Bovine spongiform encephalopathy, also called mad cow disease, is a genetic disease as well as a foodborne disease, according to new research from Kansas State University.
Juergen A. Richt, Regents Distinguished Professor of Diagnostic Medicine and Pathobiology at K-State’s College of Veterinary Medicine, says BSE has long been thought to be caused by ingesting food contaminated with the disease.
"We now know it's also in the genes of cattle," says Richt. "Our findings that there is a genetic component to BSE are significant because they tell you we can have this disease everywhere in the world, even in so-called BSE-free countries.”
His team's new findings show that BSE is also caused by a genetic mutation within a gene called Prion Protein Gene. Prion proteins are proteins expressed abundantly in the brain and immune cells of mammals.
Richt says the upside of knowing that BSE has a genetic component is that it offers ways of stamping out the disease through selective breeding and culling of genetically affected animals. Therefore, Richt and his colleagues developed high throughput assays to offer the possibility for genetic surveillance of cattle for this rare pathogenic mutation.
"Genetic BSE we can combat," Richt says. "We have submitted a patent for a test system that can assess all bulls and cows before they're bred to see whether they have this mutation."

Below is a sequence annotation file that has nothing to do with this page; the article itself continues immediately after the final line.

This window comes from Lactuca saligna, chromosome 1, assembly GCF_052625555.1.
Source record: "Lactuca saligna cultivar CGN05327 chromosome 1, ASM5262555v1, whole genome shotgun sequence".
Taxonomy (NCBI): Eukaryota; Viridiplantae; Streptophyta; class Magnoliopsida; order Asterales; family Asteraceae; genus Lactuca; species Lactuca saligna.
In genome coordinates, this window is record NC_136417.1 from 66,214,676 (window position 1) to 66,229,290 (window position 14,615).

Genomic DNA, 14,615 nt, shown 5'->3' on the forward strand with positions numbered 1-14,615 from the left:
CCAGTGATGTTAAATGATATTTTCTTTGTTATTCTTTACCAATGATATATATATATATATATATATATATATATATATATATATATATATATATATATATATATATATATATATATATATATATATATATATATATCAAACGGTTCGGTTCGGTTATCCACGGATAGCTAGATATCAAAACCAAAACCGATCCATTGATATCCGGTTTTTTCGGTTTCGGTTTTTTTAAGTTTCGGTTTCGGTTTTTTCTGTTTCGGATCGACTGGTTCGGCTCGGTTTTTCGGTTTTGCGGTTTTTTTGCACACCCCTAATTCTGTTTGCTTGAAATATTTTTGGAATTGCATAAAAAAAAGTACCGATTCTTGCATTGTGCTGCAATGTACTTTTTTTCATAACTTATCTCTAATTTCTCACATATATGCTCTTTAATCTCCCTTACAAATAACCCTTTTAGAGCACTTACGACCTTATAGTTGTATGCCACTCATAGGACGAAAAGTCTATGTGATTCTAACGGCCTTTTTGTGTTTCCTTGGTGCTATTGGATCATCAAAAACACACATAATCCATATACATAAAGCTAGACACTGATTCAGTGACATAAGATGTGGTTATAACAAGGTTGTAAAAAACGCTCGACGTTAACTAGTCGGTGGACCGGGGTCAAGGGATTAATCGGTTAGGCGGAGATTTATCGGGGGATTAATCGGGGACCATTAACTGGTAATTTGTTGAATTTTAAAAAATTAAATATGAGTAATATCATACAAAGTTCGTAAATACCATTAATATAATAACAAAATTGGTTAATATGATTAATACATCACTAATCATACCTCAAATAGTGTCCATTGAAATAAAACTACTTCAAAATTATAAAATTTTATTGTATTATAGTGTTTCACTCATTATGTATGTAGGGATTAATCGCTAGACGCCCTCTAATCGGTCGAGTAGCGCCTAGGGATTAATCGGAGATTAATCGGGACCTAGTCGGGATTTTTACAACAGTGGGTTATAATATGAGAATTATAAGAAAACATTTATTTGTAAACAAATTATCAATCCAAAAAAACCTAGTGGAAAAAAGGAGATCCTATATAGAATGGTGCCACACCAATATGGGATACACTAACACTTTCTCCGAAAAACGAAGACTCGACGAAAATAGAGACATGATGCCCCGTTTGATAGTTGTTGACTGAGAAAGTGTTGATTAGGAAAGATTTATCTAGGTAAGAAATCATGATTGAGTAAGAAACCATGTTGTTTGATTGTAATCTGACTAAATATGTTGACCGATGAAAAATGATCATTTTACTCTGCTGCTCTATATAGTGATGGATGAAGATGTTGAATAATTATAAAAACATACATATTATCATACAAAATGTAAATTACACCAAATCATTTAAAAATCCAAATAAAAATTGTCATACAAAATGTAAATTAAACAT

In studying the brain of a 10-year-old cow from Alabama with an atypical form of BSE, researchers found the same type of prior protein gene mutation that is found in human patients with the genetic form of Cruetuzfeldt-Jakob disease, also called genetic CJD.
Besides having a genetic origin, other human forms of prion diseases can be sporadic, as well as foodborne. The food-borne form of Creutzfeldt-Jakob disease is called variant CJD.
An article by Richt and colleague Mark Hall of the National Veterinary Services Laboratories in Ames, Iowa, was published online in the journal PLoS Pathogens. Richt conducted the research while working at the National Animal Disease Center operated in Ames, Iowa, by the U.S. Department of Agriculture's Agricultural Research Service.
Richt says that prion diseases including BSE are referred to as "slow diseases."
"It's a slow process for infectious prion proteins to develop," he says. "That's why the disease takes a long time - as long as several years - to show up."
Richt says BSE caused by genetics is extremely rare. A recent epidemiological study estimated that the mutation affects less than 1 in 2,000 cattle. The study was done in collaboration with the U.S. Department of Agriculture's U.S. Meat Animal Research Center in Clay Center, Neb., which is operated by the Agricultural Research Service.
Richt is one of more than 150 people at K-State actively involved animal health and food safety research. He has authored or co-authored more than 80 peer-reviewed articles and recently was named to the scientific advisory board for the Scientific and Technical Review of the World Organization for Animal Health, the OIE in Paris.